It’s been a healthy topic of discussion in the wake of all the tragedies: mental illness and its role as the cause of gun violence. My stance on gun control has been well covered here in prior posts, and depression is something I discuss often from both a personal and broad subject point. Suffice to say: depression and other mental illness does not shape or predetermine the “kind of person” you are, or the way you behave. Depression does not remove individuality, nor does it remove choice from the equation.
Depression is an illness. As with a fever some people take medicine, vitamins and rest up, other people force themselves to work through and sweat it out. People behave and act towards the world in a number of different ways in the face of that struggle, just as the people without depression do. It’s this idea that is at the core of my current novel project, the fantasy story The Book of Resurrection.
In the case of this story, I’m showing two sides of depression- two kinds of people that battle it. On the one side is Lady Inqu, the villain of the story. On the other is Samuel Frost. Lady Inqu believes she was born from the fantastic event that originally killed Samuel, and believes she is a goddess. She also does not feel anything. Inqu believes this is a position of invincibility, and that its reflective of her superiority.
Inqu’s villainy and antagonism of Samuel is largely driven by her belief that she should be unmovable, unaffected and above these human “fires.” So she develops a sadistic obsession with Samuel Frost who spurs a feeling in her- any kind of feeling. I leave it up to the reader what that feeling might be- fear, admiration, love- but she’s astonished that he could do that to her.
Inqu antagonizes him both in intrigue of his causing that, and partly wanting to see if he can do it again. On the other side of her coin, Inqu is acting out of fear of feeling. She fears that feeling anything makes her less than the goddess she is convinced she is- fear that being able to feel means that she can be hurt or even destroyed.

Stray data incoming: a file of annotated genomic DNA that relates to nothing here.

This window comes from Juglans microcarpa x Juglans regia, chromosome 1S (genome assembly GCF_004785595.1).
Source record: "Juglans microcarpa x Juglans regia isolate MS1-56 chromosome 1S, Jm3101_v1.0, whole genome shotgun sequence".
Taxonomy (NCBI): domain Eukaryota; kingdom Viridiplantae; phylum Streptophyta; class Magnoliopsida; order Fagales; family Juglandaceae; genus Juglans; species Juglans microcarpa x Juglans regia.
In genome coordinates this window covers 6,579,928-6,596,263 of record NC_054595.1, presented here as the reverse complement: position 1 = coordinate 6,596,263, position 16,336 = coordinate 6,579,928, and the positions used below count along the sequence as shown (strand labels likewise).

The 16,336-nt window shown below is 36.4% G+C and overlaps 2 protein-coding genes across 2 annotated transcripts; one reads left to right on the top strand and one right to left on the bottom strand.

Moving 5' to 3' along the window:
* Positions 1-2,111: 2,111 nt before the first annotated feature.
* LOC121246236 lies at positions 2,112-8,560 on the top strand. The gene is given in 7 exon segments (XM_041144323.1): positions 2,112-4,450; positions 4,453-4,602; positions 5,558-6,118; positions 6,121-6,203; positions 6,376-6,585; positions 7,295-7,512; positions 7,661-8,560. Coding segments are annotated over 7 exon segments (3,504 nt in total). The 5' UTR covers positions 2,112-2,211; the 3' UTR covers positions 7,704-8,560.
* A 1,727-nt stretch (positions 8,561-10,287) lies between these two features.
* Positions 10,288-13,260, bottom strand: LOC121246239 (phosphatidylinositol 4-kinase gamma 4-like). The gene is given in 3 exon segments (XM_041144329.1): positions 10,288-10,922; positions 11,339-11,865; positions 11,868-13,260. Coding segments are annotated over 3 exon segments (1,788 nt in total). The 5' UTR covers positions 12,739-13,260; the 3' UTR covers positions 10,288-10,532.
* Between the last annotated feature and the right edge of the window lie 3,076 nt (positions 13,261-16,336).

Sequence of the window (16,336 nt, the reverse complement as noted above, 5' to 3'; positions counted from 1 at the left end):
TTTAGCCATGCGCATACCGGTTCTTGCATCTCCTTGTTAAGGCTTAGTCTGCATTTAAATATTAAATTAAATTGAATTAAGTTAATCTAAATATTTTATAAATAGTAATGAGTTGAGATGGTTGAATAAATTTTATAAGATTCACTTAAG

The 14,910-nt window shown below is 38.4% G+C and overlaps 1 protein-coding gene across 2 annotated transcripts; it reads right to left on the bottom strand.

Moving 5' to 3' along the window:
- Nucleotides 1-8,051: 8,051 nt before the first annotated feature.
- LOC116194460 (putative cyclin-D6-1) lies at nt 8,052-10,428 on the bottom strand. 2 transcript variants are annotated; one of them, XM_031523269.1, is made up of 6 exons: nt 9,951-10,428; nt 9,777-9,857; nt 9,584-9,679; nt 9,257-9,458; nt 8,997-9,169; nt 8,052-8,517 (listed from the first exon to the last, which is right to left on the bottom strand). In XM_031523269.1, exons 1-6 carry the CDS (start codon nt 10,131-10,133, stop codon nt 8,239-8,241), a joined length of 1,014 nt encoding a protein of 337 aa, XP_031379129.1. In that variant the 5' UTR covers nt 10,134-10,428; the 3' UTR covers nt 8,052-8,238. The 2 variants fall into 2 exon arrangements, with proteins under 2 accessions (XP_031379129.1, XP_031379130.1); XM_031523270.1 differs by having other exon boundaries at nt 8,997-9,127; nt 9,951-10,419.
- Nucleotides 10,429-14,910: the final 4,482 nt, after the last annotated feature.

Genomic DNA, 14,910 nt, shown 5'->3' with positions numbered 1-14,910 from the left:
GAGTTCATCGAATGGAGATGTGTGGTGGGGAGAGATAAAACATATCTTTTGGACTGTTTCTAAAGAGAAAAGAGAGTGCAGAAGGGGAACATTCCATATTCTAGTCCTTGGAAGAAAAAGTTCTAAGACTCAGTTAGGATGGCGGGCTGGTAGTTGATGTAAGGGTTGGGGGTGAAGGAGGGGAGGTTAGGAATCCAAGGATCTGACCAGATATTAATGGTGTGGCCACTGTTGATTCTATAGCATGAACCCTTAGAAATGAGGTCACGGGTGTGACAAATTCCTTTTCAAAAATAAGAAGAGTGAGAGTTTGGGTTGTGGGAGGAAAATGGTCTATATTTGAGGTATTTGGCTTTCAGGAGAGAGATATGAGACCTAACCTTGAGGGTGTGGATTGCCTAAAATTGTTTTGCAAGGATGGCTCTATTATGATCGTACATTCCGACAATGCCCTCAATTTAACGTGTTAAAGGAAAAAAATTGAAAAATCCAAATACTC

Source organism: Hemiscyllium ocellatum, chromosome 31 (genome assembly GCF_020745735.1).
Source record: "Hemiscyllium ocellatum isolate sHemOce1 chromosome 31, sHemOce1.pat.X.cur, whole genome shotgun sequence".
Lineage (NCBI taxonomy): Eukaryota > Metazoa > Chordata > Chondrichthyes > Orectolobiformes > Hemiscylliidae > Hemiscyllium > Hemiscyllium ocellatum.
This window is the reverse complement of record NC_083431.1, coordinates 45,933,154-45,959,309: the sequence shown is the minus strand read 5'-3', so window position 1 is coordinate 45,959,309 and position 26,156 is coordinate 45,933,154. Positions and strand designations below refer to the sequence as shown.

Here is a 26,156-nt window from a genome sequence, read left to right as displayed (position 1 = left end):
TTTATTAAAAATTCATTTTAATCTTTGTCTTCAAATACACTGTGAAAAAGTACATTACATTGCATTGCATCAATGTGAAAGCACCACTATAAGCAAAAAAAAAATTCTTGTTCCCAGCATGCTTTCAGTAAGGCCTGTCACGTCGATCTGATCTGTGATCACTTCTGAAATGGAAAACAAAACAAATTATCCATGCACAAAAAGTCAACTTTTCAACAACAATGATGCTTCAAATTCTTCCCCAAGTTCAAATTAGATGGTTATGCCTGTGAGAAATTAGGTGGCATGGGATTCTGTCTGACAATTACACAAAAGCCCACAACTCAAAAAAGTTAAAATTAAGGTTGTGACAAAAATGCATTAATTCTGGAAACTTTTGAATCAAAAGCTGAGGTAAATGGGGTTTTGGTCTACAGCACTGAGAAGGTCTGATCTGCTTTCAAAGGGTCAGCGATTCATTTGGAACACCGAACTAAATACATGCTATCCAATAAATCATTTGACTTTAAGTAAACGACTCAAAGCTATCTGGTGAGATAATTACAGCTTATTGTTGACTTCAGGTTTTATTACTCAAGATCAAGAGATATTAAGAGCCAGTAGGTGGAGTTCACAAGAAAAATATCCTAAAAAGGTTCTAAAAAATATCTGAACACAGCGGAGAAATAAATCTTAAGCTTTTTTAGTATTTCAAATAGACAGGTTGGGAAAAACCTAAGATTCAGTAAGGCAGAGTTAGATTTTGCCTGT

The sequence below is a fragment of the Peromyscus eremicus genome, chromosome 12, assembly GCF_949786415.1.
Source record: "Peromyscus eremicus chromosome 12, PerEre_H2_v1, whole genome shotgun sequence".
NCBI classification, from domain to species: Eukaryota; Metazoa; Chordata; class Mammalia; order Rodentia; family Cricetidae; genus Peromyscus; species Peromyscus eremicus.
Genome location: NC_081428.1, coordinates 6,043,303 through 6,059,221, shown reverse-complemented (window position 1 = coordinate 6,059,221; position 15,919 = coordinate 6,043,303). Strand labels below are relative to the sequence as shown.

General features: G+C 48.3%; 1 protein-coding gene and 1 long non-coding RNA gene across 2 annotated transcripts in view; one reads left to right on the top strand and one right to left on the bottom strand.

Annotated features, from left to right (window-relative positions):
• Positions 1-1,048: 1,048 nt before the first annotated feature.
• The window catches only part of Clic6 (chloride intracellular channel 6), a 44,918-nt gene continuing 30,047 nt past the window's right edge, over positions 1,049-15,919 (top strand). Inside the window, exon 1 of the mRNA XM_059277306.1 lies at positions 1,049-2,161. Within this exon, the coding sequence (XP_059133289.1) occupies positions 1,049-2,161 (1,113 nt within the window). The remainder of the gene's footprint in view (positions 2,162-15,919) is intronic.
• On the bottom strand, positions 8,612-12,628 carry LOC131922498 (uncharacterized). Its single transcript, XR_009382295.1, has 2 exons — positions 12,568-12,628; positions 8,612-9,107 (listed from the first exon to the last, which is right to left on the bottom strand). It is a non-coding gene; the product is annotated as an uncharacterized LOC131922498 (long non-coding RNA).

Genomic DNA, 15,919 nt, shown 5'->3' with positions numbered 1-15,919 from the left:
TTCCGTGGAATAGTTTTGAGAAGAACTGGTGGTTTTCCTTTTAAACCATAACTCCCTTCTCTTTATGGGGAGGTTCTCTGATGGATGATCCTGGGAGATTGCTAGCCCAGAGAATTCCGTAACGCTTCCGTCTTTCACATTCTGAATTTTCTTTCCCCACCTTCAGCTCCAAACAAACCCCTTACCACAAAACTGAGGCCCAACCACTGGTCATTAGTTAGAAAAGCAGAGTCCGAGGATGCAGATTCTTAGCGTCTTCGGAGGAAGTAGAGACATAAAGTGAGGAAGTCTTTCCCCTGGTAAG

Meanwhile, Samuel who has come back from 7 years in the afterlife to try to “save the world” is overwhelmed by the battle being far more complex than he originally assumed and finding a world that is far less welcoming to him and his mission than he ever hoped. Samuel carries on the fight in obligatory fashion, to an extent he’s running the motions hoping to die- just filling his role until someone else might step up.
It’s as clear a parallel to my own struggles and feelings as I can put on the page in such a fantastic allegory. On my best days, I believe in the good that come from the things I do, the way I treat people, the work I get done- but there are plenty days where I feel like the world doesn’t want me or anything I can do for it, and those days I’ll admit- I’m running the motions waiting to die thanks to my depression.
Samuel suffers through that, and finds the fire to fight again, but it takes time and genuine inspiration and support from his friends he finds- it takes their faith in him, and him finding faith in them as well.
Both hero and villain are metaphors for depression, both of them are acting with regards to feelings and people around them that are trying to breach the wall of their illness that makes them numb or pained by the outside world and trying to interact with it.
Both hero an villain are fighting and acting for what they personally believe, and what they aspire to be. Both battle depression in their own ways, and both have the very same potential to be the hero of their respective story.